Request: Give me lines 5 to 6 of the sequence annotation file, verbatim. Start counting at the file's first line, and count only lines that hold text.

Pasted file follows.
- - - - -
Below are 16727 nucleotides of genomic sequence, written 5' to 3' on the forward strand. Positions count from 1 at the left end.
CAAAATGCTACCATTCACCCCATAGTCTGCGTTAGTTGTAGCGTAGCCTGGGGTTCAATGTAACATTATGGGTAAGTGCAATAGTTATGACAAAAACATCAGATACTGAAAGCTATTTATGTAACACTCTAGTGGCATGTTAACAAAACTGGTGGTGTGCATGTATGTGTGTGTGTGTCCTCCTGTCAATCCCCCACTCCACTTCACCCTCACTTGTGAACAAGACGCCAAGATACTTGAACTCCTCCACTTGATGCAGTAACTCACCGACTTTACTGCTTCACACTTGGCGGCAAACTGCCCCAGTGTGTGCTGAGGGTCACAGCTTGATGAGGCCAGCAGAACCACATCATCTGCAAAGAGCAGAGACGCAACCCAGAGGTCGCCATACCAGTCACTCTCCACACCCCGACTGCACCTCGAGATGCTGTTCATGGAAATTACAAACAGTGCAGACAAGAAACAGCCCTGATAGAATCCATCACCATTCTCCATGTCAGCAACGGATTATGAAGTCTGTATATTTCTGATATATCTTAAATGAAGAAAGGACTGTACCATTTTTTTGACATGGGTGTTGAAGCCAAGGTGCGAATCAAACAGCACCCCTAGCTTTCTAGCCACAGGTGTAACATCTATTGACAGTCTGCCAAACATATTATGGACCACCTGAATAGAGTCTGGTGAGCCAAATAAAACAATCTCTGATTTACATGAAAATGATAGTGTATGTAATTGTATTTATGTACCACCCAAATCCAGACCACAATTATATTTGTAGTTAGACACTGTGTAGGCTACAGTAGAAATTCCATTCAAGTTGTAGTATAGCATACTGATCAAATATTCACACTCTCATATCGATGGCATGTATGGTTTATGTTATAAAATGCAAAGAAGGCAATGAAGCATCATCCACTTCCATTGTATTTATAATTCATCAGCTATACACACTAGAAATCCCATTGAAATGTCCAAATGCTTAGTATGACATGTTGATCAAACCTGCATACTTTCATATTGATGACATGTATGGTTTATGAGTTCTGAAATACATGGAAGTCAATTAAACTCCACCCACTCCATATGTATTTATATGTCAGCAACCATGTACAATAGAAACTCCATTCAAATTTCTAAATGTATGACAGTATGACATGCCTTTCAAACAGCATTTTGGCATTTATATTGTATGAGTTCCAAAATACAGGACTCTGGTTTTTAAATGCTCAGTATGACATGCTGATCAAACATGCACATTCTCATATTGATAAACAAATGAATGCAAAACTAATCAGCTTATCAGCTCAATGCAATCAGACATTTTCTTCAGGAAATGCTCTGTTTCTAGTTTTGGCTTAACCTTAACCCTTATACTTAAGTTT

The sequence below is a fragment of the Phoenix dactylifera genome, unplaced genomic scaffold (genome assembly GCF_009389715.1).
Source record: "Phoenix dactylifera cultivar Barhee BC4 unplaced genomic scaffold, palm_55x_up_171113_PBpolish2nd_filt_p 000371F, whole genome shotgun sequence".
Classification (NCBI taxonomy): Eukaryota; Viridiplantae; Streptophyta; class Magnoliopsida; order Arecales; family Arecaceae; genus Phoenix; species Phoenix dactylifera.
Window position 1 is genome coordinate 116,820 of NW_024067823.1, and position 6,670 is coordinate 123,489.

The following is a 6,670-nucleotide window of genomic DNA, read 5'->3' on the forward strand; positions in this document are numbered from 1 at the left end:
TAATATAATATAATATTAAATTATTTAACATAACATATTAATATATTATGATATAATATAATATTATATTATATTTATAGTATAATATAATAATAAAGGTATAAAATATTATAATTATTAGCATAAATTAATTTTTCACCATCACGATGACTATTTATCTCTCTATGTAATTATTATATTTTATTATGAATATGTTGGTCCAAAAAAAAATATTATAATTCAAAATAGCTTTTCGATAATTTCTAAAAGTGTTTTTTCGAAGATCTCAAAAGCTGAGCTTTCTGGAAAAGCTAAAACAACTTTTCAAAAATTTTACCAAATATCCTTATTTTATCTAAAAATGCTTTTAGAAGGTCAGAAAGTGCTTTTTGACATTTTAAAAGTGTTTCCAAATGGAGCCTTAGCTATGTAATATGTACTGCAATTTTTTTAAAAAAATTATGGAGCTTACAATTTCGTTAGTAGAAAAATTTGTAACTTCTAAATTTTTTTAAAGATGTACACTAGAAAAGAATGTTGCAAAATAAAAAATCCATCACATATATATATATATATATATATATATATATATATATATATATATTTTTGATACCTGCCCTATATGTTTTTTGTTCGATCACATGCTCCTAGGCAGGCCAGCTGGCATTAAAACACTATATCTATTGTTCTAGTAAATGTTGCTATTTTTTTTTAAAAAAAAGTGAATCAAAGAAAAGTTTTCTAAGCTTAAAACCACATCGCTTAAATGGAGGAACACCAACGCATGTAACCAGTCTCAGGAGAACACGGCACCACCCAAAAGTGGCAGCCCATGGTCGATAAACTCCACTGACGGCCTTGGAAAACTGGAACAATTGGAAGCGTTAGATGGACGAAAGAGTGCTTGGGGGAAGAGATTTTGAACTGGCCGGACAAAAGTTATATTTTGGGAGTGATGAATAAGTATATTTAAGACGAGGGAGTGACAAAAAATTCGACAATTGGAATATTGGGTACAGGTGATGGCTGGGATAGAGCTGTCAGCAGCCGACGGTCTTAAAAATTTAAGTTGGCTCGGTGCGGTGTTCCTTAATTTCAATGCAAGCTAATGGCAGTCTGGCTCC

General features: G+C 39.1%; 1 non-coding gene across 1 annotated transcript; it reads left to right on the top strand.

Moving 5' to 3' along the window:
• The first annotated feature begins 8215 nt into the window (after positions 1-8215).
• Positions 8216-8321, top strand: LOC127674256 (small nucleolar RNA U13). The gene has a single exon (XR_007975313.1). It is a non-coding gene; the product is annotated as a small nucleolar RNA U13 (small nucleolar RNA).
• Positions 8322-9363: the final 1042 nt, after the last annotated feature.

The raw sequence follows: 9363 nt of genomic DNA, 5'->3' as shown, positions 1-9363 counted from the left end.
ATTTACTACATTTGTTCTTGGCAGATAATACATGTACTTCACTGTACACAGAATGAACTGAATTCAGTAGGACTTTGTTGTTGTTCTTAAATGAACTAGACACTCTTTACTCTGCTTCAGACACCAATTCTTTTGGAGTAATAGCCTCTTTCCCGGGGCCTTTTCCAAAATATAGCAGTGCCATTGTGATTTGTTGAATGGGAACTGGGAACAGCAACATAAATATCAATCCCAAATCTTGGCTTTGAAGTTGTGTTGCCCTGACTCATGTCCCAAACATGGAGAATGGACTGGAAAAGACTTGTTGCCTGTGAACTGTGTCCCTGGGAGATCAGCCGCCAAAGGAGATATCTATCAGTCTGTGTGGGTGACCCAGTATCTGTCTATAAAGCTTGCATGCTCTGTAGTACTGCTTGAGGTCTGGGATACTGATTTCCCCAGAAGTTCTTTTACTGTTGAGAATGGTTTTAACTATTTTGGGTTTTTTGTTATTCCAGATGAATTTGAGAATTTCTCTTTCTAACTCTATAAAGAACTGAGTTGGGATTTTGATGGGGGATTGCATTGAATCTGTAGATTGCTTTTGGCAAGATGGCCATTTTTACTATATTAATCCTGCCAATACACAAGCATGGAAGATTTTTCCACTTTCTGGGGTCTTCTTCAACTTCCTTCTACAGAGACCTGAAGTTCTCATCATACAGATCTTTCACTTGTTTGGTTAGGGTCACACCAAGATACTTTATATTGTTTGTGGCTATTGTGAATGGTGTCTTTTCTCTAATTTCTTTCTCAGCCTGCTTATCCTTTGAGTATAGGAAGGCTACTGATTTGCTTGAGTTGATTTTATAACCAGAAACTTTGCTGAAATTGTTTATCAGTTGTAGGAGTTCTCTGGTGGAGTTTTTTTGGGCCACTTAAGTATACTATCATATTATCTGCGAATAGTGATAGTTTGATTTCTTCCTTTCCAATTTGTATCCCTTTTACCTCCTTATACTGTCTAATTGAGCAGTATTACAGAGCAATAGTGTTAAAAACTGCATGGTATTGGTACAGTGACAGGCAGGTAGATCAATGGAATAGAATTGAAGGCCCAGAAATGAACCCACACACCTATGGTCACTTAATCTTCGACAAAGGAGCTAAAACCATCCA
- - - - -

Classification (NCBI taxonomy): Eukaryota; Viridiplantae; Streptophyta; class Magnoliopsida; order Arecales; family Arecaceae; genus Phoenix; species Phoenix dactylifera.
Window position 1 is genome coordinate 116,820 of NW_024067823.1, and position 6,670 is coordinate 123,489.